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    Italy’s Not Prepared to Change Budget Before EP Elections in May - Consultant

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    Italy and the European Union are facing a potential standoff after last week's Tuesday deadline had come and gone for Italy to raise its objections to its budget contribution to the EU.

    Sputnik has discussed this with Andrea Trunzo an International Consultant working for a Global Consultancy in Innovation and Technology.

    Sputnik: What do you feel will be the possible ramifications for Italy given the country not complying with the EU demands for Italy to outline its objections to its budget contribution?

    Andrea Trunzo: I see multiple ramifications in terms of stability, resilience of the government, support for the government by the public, also changes in the Italy-Germany bonds spread and possibly the outcome of the excessive deficit procedure. I think that in the short-term nothing can really happen for one reason, the procedure, the EU procedure is quite long. At this point in time, the government is quite stable.

    There have been debates in the coalition between the partners, League and the Five Star, but they managed to find a common solution, a common message for the European Union. So the government itself seems quite strong and stable at this point in time. At the same time, the public is supporting the budget, of course, most of it. Most of the polls show significant support for the budget, around 60% actually. So the confrontational attitude towards the European Union has been sort of rewarding for the government.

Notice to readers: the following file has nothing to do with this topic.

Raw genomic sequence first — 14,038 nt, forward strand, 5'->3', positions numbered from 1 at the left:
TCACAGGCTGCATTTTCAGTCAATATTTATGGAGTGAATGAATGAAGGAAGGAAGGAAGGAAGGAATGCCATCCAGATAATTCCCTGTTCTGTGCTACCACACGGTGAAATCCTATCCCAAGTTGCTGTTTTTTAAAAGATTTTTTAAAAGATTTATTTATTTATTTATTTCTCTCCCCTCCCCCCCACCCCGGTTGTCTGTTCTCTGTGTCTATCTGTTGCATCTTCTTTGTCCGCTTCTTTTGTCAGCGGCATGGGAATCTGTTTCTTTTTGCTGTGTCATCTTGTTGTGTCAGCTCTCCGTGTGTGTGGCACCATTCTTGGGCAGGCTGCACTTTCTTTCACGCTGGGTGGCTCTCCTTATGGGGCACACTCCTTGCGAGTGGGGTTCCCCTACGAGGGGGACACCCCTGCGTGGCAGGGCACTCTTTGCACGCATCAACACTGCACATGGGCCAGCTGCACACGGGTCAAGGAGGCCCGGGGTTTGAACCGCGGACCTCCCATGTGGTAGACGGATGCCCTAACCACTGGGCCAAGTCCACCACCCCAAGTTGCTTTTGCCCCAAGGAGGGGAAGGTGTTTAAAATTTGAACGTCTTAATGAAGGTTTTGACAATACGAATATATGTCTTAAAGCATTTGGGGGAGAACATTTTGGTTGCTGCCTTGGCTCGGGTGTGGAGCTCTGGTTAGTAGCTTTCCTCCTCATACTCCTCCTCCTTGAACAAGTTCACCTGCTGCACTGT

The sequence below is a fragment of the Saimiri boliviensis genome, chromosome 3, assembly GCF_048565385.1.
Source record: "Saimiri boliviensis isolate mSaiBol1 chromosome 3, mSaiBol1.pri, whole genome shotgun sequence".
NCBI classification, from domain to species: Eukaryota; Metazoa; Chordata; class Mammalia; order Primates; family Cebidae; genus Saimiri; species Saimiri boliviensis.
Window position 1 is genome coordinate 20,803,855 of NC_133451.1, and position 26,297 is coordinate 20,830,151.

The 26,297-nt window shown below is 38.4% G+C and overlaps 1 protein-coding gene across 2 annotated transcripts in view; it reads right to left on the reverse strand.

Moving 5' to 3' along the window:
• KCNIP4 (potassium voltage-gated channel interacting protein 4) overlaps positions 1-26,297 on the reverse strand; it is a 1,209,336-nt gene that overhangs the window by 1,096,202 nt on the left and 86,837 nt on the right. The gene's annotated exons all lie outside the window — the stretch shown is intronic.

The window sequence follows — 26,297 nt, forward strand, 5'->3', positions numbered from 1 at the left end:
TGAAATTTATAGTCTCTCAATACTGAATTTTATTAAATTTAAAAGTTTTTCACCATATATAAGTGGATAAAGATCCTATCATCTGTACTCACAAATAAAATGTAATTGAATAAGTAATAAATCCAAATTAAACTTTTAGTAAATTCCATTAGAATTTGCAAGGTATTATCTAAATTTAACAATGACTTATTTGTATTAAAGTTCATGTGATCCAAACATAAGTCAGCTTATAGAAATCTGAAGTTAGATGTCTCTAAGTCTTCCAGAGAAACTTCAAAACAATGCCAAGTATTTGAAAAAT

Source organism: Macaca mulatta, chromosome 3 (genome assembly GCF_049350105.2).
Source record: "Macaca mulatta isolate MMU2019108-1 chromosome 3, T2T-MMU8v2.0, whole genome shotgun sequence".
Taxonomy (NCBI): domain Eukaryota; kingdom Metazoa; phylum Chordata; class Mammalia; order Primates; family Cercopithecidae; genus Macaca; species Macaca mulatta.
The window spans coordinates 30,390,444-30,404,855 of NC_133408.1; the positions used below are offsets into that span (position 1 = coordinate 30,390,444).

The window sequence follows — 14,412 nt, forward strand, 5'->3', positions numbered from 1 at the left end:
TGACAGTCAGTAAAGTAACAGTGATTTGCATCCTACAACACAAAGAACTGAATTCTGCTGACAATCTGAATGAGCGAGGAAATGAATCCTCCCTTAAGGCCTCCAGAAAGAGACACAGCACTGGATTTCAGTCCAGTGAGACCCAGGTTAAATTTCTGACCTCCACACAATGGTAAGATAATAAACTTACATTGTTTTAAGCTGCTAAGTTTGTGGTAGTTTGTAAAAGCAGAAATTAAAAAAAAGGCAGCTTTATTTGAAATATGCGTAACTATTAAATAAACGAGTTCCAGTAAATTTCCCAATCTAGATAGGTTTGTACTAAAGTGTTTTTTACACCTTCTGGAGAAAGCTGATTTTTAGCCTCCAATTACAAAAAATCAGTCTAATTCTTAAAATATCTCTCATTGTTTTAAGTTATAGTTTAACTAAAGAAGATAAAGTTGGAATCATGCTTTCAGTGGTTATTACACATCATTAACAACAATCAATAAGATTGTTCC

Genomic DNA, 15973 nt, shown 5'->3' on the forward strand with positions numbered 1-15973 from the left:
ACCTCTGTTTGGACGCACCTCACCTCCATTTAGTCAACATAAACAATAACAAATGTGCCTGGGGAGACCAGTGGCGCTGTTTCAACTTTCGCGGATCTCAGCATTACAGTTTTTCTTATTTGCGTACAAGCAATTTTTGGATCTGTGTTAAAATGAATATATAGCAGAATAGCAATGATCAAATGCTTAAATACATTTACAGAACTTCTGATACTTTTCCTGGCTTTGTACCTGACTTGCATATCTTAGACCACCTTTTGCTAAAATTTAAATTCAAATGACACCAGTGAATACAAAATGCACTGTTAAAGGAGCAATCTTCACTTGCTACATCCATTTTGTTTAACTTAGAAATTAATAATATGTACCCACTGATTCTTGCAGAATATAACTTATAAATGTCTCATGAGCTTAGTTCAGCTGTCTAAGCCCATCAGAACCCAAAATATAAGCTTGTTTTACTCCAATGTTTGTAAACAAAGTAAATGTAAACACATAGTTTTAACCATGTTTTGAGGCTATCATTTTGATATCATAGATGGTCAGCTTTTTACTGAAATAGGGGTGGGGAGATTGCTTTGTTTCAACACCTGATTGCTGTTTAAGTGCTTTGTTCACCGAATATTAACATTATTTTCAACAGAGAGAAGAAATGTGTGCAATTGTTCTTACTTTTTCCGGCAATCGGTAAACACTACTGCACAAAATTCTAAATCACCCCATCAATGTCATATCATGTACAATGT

READ MORE: Italy's Flight From Eurozone Would Be Liberation, Not Punishment — Eurexit Chief

    What can possibly be the game changers? One, of course, is the procedure itself. Again some of the countries in the Eurozone may push for it and will push for it, I'm quite sure at this point in time, but that will not change the stability and resilience of the government and it's unlikely that it will change the level of support in the country. I believe a game changer in the short-term, if any, can be only the spread, the rates in Italy and Germany. Why?

    Because that is among other things sort of an indicator of the level of risk and can show if the markets are fundamentally uncomfortable with the decision made by the Italian government. So in that case, if the government is unable to keep the spread under control, if it goes out of control over the next month that can be a game changer. That can push the government toward a revision of the budget.

    Sputnik: Now, it's, obviously, a very difficult, stressful situation for the European Union and Italy given the fact that Italy is the 3rd largest economy in the Union. The EU has also got the additional woes, trials, and tribulations with the ongoing Brexit negotiation, also the most severe element of stress is the immigration problem that's encompassing the European Union member states as well, but this particular situation is almost a game of power, so to speak. The rest of Europe is looking on with interest, can there be a compromise to suit both parties because what is surely needed is a compromise in this particular situation, given the power of the economic position and it being the third strongest economy in the European Union?